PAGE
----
(b) Apple argues that Illinois Brick allows consumers to sue only the party who sets the retail price, whether or not the party sells the good or service directly to the complaining party. But that theory suffers from three main problems. First, it contradicts statutory text and precedent by requiring the Court to rewrite the rationale of Illinois Brick and to gut its longstanding bright-line rule. Any ambiguity in Illinois Brick should be resolved in the direction of the statutory text, which states that "any person" injured by an antitrust violation may sue to recover damages. Second, Apple's theory is not persuasive economically or legally. It would draw an arbitrary and unprincipled line among retailers based on their financial arrangements with their manufacturers or suppliers. And it would permit a consumer to sue a monopolistic retailer when the retailer set the retail price by marking up the price it had paid the manufacturer or supplier for the good or service but not when the manufacturer or supplier set the retail price and the retailer took a commission on each sale. Third, Apple's theory would provide a roadmap for monopolistic retailers to structure transactions with manufacturers or suppliers so as to evade antitrust claims by consumers and thereby thwart effective antitrust enforcement. Pp. 7-11. 

(c) Contrary to Apple's argument, the three Illinois Brick rationales for adopting the direct-purchaser rule cut strongly in respondents' favor. First, Apple posits that allowing only the upstream app developers-and not the downstream consumers-to sue Apple would mean more effective antitrust enforcement. But that makes little sense, and it would directly contradict the longstanding goal of effective private enforcement and consumer protection in antitrust cases. Second, Apple warns that calculating the damages in successful consumer antitrust suits against monopolistic retailers might be complicated. But Illinois Brick is not a get-out-of-court-free card for monopolistic retailers to play any time that a damages calculation might be complicated. Third, Apple claims that allowing consumers to sue will result in "conflicting claims to a common fund-the amount of the alleged overcharge." Illinois Brick, 431 U. S., at 737. But this is not a case where multiple parties at different levels of a distribution chain are trying to recover the same passed-through overcharge initially levied by the manufacturer at the top of the chain, cf. id., at 726-727. Pp. 11-14.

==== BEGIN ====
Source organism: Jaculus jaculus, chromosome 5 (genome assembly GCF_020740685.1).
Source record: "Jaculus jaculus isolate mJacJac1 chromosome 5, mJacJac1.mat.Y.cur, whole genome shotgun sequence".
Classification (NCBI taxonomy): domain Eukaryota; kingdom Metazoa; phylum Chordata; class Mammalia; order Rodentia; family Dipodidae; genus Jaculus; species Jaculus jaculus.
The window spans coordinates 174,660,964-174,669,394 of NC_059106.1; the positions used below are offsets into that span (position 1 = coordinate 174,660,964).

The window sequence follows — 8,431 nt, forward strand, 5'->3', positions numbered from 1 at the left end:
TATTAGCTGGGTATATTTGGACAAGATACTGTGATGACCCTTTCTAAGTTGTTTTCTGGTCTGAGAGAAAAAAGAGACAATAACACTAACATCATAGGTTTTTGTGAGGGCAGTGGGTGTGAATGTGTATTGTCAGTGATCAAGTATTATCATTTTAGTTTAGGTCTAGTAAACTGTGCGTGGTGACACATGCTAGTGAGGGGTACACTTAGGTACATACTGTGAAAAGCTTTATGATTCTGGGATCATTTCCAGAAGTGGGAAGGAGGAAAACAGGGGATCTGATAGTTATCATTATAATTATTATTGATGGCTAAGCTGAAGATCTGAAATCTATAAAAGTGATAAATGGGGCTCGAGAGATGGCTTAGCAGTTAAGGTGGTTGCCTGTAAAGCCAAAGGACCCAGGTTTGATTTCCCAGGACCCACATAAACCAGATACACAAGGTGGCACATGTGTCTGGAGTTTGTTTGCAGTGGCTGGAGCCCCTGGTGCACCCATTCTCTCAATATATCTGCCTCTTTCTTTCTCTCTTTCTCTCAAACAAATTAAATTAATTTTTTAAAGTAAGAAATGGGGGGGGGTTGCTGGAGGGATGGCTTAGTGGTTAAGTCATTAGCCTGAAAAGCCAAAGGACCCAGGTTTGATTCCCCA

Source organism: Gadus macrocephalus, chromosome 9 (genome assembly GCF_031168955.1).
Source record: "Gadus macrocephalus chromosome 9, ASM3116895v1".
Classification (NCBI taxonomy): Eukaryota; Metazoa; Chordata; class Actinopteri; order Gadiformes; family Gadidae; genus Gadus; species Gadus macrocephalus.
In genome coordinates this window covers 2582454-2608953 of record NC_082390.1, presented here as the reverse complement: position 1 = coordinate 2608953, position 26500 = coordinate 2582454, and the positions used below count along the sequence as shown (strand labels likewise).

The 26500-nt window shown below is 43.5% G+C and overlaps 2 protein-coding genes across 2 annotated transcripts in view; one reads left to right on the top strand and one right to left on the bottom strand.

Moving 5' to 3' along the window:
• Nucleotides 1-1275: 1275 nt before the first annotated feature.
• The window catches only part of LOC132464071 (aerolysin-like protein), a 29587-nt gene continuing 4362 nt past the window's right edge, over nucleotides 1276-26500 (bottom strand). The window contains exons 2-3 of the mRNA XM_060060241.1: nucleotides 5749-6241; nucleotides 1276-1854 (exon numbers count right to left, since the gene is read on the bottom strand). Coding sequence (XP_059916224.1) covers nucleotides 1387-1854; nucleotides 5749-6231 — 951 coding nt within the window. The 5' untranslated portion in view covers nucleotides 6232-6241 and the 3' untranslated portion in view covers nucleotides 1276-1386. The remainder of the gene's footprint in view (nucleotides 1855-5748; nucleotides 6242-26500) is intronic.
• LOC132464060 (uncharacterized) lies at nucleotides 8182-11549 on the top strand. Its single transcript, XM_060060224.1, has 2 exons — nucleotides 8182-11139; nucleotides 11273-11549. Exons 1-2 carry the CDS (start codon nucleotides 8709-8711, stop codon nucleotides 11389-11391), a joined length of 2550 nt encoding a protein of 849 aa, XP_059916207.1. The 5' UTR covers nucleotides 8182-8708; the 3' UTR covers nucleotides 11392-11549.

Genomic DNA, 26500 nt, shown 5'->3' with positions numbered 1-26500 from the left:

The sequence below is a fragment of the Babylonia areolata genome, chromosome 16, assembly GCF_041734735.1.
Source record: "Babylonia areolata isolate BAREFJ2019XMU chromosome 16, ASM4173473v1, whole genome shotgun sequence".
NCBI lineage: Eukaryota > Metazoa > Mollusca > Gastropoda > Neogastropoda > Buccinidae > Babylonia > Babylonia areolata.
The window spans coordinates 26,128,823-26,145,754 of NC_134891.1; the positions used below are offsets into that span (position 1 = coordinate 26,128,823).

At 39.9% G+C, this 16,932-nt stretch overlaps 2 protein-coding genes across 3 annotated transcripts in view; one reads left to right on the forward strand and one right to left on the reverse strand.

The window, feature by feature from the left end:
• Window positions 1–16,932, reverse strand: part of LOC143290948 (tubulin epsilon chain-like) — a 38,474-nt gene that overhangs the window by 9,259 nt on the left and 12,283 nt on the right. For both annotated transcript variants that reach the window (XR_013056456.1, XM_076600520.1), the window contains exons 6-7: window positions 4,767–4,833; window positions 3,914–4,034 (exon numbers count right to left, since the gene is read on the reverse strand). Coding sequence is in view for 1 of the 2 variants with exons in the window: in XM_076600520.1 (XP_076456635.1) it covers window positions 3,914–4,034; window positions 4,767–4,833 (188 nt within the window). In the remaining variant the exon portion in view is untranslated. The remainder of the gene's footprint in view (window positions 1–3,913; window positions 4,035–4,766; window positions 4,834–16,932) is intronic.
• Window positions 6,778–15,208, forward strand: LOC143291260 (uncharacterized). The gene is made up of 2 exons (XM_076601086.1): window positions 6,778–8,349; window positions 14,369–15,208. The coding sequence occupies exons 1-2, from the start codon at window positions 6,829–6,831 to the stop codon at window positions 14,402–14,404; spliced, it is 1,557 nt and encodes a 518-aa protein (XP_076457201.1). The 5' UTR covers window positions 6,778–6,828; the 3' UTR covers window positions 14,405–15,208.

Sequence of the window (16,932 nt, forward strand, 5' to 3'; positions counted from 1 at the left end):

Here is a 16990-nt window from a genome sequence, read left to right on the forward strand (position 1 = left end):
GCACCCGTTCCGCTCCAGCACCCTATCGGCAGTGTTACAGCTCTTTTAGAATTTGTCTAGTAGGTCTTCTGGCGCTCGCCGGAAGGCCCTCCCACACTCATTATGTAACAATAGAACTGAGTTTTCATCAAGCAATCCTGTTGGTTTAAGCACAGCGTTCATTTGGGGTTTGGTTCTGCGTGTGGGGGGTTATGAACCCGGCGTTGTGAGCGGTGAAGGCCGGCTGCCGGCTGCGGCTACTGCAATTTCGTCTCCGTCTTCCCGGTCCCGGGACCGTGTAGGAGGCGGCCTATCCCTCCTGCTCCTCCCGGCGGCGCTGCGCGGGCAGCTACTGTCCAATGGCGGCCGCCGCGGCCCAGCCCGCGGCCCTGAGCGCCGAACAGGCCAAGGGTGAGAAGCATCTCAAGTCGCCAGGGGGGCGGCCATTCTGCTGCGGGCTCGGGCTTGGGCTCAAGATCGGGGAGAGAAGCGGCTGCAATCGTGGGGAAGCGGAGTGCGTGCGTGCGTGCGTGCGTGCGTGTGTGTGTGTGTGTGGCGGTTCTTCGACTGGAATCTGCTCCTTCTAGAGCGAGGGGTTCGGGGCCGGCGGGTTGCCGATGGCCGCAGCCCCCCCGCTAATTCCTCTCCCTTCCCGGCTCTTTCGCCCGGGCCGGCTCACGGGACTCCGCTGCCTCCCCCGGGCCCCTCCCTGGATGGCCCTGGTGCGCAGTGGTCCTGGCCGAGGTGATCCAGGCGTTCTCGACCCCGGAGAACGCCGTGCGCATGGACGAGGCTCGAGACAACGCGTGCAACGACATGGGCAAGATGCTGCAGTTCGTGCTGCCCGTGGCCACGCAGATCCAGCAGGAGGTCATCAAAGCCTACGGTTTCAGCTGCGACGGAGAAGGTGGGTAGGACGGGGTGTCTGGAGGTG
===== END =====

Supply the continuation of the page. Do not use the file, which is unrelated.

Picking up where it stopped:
846 F. 3d 313, affirmed.

As set forth in part in the Dissent:

More than 40 years ago, in Illinois Brick Co. v. Illinois, 431 U. S. 720 (1977), this Court held that an antitrust plaintiff can't sue a defendant for overcharging someone else who might (or might not) have passed on all (or some) of the overcharge to him. Illinois Brick held that these convoluted "pass on" theories of damages violate traditional principles of proximate causation and that the right plaintiff to bring suit is the one on whom the overcharge immediately and surely fell. Yet today the Court lets a pass-on case proceed. It does so by recasting Illinois Brick as a rule forbidding only suits where the plaintiff does not contract directly with the defendant. This replaces a rule of proximate cause and economic reality with an easily manipulated and formalistic rule of contractual privity. That's not how antitrust law is supposed to work, and it's an uncharitable way of treating a precedent which- whatever its flaws-is far more sensible than the rule the Court installs in its place.
In a recent regulatory settlement, FINRA barred a former registered representative, who had become a nonregistered, associated person. Yeah, a nonregistered, associated person. And that nonregistered, associated person respondent somehow managed to get involved with the solicitation and execution of 866 securities transactions involving 15 different non-traditional ETFs with at least 47 customers. 

San Fernando Valley Con Man Pleads Guilty in Multi-Million Dollar Real Estate Fraud Scheme that Targeted Vulnerable Homeowners (DOJ Release)